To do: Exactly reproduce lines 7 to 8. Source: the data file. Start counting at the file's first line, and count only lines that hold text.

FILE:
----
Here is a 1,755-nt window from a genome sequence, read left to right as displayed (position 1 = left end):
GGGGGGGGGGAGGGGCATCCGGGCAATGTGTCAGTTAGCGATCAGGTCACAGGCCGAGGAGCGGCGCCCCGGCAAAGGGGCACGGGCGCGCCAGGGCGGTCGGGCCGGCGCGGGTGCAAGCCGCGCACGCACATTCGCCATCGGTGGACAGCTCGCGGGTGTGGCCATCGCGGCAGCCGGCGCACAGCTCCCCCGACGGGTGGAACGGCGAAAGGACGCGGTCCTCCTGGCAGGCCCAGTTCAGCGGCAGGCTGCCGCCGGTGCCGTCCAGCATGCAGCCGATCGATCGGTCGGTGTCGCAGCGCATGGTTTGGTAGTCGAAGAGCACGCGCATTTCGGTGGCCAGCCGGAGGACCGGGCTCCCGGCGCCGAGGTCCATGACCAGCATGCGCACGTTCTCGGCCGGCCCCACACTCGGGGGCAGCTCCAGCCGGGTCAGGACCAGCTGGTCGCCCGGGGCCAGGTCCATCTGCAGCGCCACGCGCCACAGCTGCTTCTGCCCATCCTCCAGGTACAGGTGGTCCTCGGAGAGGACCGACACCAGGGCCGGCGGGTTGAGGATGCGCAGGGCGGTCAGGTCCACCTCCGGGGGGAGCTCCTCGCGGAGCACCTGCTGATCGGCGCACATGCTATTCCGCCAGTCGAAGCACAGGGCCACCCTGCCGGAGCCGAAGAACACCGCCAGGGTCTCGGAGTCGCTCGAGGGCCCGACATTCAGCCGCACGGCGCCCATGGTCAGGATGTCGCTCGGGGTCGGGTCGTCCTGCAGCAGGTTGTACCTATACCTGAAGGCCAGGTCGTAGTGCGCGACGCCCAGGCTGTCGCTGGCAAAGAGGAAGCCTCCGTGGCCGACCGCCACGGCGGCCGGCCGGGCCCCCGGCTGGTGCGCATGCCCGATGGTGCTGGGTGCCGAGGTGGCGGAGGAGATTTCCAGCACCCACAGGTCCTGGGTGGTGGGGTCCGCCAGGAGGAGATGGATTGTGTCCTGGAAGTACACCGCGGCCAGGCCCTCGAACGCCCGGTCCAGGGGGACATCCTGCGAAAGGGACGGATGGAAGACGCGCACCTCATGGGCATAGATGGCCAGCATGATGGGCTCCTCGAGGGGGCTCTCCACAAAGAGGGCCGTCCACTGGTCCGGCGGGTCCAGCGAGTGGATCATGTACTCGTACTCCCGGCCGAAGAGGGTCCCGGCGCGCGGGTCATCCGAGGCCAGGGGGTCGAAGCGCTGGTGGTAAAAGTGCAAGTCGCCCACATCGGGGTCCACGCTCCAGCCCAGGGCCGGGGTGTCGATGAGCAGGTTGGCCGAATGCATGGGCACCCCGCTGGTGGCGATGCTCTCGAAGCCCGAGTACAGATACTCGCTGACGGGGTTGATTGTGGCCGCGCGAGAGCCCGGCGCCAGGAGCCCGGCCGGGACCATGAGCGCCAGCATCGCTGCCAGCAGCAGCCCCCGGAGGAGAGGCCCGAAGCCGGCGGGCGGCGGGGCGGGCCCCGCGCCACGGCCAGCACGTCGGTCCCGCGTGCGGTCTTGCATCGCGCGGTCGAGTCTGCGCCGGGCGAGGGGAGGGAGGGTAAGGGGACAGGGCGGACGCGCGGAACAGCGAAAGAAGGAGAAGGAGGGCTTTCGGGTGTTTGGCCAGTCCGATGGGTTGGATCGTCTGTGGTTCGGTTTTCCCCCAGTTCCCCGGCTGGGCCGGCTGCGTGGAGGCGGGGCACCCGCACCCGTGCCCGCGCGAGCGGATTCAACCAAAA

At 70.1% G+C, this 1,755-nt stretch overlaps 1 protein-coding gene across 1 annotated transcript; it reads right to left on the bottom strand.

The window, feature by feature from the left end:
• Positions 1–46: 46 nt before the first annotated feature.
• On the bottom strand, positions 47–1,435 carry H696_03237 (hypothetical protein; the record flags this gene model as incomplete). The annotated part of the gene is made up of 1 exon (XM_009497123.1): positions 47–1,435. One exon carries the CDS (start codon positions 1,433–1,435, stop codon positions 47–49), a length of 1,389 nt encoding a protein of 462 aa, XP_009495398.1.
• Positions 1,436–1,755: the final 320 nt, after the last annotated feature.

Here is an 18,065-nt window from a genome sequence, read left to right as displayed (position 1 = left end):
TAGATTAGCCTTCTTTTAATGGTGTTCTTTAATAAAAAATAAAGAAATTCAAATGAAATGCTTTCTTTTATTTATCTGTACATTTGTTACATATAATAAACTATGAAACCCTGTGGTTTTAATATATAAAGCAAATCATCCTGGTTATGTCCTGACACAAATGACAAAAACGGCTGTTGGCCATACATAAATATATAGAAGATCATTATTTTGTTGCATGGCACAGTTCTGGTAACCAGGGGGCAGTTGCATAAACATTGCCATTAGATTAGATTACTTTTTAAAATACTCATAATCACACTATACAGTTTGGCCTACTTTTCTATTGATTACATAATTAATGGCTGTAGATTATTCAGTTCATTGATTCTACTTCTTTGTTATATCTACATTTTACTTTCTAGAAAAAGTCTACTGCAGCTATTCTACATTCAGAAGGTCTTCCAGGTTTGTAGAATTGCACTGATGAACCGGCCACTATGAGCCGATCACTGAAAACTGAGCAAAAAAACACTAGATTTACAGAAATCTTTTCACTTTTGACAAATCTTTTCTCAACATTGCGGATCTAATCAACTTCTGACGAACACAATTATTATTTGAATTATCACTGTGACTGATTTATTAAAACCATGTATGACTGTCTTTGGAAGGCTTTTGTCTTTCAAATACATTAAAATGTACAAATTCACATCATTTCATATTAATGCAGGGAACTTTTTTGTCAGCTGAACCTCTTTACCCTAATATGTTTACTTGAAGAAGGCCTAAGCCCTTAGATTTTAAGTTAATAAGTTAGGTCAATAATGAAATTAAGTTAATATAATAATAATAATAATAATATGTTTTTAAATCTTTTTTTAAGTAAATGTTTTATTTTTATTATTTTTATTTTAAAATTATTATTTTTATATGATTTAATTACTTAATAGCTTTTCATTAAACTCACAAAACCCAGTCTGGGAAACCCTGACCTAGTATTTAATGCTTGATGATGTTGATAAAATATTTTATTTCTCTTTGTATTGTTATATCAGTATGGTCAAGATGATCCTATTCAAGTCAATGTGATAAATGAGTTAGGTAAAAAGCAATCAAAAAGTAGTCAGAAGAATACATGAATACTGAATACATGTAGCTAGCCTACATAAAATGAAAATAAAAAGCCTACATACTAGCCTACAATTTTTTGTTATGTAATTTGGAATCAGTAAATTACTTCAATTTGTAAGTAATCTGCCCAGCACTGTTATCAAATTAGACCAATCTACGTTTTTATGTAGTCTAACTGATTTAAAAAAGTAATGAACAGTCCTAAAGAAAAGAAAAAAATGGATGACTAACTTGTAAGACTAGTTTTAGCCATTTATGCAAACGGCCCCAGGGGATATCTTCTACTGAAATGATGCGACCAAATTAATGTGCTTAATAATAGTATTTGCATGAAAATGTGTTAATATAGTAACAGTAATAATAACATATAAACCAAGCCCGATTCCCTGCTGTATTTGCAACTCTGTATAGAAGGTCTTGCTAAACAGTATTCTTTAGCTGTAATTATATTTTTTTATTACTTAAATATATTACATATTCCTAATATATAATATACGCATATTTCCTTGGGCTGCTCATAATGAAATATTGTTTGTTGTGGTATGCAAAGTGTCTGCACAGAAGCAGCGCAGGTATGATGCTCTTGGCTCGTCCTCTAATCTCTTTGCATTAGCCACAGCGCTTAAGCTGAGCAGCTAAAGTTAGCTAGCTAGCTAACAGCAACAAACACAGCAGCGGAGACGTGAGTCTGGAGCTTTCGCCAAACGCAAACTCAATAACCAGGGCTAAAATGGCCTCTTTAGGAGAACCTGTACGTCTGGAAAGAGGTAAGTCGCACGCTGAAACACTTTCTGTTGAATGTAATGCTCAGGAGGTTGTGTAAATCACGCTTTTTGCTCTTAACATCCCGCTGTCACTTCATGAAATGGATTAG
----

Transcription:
• Positions 1,436–1,755: the final 320 nt, after the last annotated feature.

Here is an 18,065-nt window from a genome sequence, read left to right as displayed (position 1 = left end):